A gloriously warm, sunny Melbourne evening saw a sold out crowd descend upon Melbourne Zoo for Birds of Tokyo‘s gig as part of the Zoo Twilights series. The Zoo Twilights run for two weeks, with all proceeds going towards fighting the extinction of the Eastern Barred Bandicoot. As the sun slowly made its way to the horizon, there was a sea of people as far as the eye could see from the stage back across the Zoo Lawn.
First up on stage was Melbourne’s Fractures, aka Mark Zito and his band. They got the crowd warmed up with a great selection of chilled-out tunes blended with some light rock. Zito did his best to engage the extremely relaxed, but attentive crowd, and almost regaled us with a tale of frisky lions before he quickly remembered it was an all-ages show. A stand out track from their set was “Won’t Win”, full of soothing vocals and lush guitars. We were treated to the runner-up World Premiere of new track, “Alchemy”, which made its first appearance at the Sydney Zoo show the night prior. The set was short but satisfying, and a fitting warm up for style of event.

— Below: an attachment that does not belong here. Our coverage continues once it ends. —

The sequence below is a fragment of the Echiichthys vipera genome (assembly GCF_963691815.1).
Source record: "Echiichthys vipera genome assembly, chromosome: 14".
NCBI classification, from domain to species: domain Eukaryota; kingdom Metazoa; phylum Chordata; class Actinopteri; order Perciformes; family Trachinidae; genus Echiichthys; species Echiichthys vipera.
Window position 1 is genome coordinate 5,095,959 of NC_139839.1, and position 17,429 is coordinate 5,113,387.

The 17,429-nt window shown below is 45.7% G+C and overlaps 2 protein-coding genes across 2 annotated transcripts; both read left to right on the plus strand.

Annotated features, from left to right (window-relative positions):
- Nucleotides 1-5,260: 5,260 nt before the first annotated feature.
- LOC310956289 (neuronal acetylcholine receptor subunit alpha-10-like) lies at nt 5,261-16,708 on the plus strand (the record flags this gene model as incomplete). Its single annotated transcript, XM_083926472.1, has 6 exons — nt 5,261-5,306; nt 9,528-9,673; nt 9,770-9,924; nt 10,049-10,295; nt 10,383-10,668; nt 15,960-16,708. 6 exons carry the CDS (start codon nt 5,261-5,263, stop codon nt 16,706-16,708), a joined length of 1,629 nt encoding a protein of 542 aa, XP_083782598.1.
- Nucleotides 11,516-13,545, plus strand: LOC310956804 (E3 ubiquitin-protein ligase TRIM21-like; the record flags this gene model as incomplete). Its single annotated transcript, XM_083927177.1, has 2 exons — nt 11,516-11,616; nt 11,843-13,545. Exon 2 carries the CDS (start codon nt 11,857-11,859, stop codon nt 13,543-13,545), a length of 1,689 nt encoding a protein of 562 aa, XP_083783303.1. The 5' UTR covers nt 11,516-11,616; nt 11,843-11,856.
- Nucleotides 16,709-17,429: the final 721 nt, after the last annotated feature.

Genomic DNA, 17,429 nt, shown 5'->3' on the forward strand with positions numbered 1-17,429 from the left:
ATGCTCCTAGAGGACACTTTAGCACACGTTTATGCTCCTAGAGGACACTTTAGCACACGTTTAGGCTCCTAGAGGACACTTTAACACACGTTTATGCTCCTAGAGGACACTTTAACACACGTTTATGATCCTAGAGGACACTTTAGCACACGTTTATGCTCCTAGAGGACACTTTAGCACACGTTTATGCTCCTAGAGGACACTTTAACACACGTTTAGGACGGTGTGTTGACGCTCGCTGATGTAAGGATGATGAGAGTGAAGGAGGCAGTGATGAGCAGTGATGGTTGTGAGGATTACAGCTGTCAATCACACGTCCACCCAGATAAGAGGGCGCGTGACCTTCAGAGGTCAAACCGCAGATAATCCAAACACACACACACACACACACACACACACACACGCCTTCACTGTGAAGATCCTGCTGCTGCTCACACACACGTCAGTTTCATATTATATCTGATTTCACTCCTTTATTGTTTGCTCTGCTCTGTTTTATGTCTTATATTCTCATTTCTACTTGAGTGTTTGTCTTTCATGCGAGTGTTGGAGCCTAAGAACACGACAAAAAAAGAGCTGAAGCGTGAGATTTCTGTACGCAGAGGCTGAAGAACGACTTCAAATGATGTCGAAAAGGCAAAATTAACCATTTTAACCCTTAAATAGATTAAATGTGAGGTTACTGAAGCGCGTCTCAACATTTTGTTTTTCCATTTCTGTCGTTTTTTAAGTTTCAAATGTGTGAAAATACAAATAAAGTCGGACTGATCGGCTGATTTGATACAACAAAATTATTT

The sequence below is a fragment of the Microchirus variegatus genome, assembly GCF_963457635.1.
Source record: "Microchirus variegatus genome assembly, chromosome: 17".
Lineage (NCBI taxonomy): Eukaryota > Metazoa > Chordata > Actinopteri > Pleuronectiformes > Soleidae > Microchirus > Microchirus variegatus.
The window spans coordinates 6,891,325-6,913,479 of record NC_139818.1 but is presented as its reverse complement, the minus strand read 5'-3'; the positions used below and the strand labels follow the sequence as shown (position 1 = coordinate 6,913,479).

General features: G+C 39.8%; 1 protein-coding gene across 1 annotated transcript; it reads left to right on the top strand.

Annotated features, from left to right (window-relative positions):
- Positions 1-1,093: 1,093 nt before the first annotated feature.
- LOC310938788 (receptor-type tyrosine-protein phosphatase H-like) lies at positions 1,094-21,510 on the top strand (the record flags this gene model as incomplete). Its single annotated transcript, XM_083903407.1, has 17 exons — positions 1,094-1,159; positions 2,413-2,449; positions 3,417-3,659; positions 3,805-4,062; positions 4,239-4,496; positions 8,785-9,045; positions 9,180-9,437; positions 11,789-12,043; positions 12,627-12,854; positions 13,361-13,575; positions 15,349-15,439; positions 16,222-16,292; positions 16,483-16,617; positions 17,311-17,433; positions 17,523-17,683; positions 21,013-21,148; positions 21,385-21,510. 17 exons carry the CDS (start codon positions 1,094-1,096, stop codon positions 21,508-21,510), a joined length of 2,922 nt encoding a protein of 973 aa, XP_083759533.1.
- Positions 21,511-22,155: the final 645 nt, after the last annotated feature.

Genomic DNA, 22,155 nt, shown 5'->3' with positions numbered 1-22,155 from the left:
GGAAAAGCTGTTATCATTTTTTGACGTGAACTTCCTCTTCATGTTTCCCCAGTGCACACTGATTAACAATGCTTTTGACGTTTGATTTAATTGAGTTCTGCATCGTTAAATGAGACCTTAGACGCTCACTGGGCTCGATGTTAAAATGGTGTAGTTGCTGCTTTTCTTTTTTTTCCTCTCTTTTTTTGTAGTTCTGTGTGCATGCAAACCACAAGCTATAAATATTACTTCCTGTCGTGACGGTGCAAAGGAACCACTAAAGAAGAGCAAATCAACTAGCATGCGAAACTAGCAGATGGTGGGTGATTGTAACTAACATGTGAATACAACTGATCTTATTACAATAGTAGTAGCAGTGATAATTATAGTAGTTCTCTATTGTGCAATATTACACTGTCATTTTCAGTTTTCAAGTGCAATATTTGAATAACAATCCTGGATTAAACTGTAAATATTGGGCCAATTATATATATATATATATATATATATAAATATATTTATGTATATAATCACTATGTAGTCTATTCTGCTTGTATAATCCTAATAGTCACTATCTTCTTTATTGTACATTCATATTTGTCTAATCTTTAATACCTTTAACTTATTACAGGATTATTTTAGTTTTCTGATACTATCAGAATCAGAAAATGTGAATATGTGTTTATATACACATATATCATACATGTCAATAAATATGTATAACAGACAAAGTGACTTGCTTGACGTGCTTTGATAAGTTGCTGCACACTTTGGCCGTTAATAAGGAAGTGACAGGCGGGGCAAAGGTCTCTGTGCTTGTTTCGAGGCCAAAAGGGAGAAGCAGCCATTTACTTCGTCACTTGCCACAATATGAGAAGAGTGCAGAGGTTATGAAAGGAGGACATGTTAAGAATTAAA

There was only enough time to down a few more cheese and crackers before Perth lads, Birds of Tokyo, took to the stage. There was a real buzz in the crowd but it was possibly hard to discern with everyone blissfully reclined on picnic blankets and camp chairs. Ian Kenny was in stirling form, with his voice clear in the summer air and more than ably backed by an always impressive band of talented musos. Special mention here, too, to the production team – the sound was fantastic where I was sitting, and that’s not always easy to achieve in an outdoor venue. Couldn’t fault it.
It’s tempting to list everything on the setlist because each track was flawless, but there are several which deserve particular attention – “Plans”, which morphed halfway through into a surprising, but completely logical, “Eye of the Tiger” before reverting to conclude as “Plans”. “Wayside” featured Ian Kenny alone with Adam Spark on acoustic guitar, followed by the magical “Boy”. “I’d Go With You Anywhere” had folk up and dancing, rightly, and the crowd was starting to become more vocal in response. One of my favourite tunes, “Wild At Heart” was as good as ever and always a joy to hear live. Bonus points, also, to Kenny and the band for delivering a stellar cover of David Bowie‘s “Ashes to Ashes”.
All too quickly the band left the stage but reappeared soon after to pump out their two smash hits, “Lanterns” and “This Fire”. The crowd was up on its feet for both songs and it was a much deserved reflection back to the band about the quality of the gig. It was one of the best shows I’ve attended with outstanding location, logistics, atmosphere, and artists. Over too quickly, desperate to do it again.